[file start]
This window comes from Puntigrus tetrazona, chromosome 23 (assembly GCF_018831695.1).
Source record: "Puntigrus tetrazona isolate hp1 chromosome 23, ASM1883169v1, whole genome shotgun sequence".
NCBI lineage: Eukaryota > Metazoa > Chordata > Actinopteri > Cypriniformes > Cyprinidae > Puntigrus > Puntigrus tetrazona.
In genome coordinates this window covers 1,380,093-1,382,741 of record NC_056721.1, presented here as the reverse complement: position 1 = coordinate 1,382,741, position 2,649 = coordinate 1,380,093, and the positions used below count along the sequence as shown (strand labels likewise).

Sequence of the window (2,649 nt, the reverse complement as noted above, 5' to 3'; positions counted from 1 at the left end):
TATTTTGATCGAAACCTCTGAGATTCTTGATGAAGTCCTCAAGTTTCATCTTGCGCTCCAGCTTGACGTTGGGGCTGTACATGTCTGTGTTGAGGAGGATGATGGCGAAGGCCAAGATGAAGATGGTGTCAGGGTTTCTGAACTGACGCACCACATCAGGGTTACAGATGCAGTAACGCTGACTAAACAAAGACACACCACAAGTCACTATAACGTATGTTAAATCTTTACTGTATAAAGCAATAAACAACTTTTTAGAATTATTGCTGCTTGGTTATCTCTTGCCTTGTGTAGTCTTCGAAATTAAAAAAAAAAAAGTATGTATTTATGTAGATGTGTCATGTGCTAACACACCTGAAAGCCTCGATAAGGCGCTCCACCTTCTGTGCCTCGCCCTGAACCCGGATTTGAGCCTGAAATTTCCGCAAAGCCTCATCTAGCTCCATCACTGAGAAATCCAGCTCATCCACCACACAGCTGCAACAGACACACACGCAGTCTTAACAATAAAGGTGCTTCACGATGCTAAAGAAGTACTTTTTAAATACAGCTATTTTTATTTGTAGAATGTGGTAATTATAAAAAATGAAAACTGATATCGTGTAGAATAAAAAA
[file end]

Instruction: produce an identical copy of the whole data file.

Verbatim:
This window comes from Puntigrus tetrazona, chromosome 23 (assembly GCF_018831695.1).
Source record: "Puntigrus tetrazona isolate hp1 chromosome 23, ASM1883169v1, whole genome shotgun sequence".
NCBI lineage: Eukaryota > Metazoa > Chordata > Actinopteri > Cypriniformes > Cyprinidae > Puntigrus > Puntigrus tetrazona.
In genome coordinates this window covers 1,380,093-1,382,741 of record NC_056721.1, presented here as the reverse complement: position 1 = coordinate 1,382,741, position 2,649 = coordinate 1,380,093, and the positions used below count along the sequence as shown (strand labels likewise).

Sequence of the window (2,649 nt, the reverse complement as noted above, 5' to 3'; positions counted from 1 at the left end):
TATTTTGATCGAAACCTCTGAGATTCTTGATGAAGTCCTCAAGTTTCATCTTGCGCTCCAGCTTGACGTTGGGGCTGTACATGTCTGTGTTGAGGAGGATGATGGCGAAGGCCAAGATGAAGATGGTGTCAGGGTTTCTGAACTGACGCACCACATCAGGGTTACAGATGCAGTAACGCTGACTAAACAAAGACACACCACAAGTCACTATAACGTATGTTAAATCTTTACTGTATAAAGCAATAAACAACTTTTTAGAATTATTGCTGCTTGGTTATCTCTTGCCTTGTGTAGTCTTCGAAATTAAAAAAAAAAAAGTATGTATTTATGTAGATGTGTCATGTGCTAACACACCTGAAAGCCTCGATAAGGCGCTCCACCTTCTGTGCCTCGCCCTGAACCCGGATTTGAGCCTGAAATTTCCGCAAAGCCTCATCTAGCTCCATCACTGAGAAATCCAGCTCATCCACCACACAGCTGCAACAGACACACACGCAGTCTTAACAATAAAGGTGCTTCACGATGCTAAAGAAGTACTTTTTAAATACAGCTATTTTTATTTGTAGAATGTGGTAATTATAAAAAATGAAAACTGATATCGTGTAGAATAAAAAA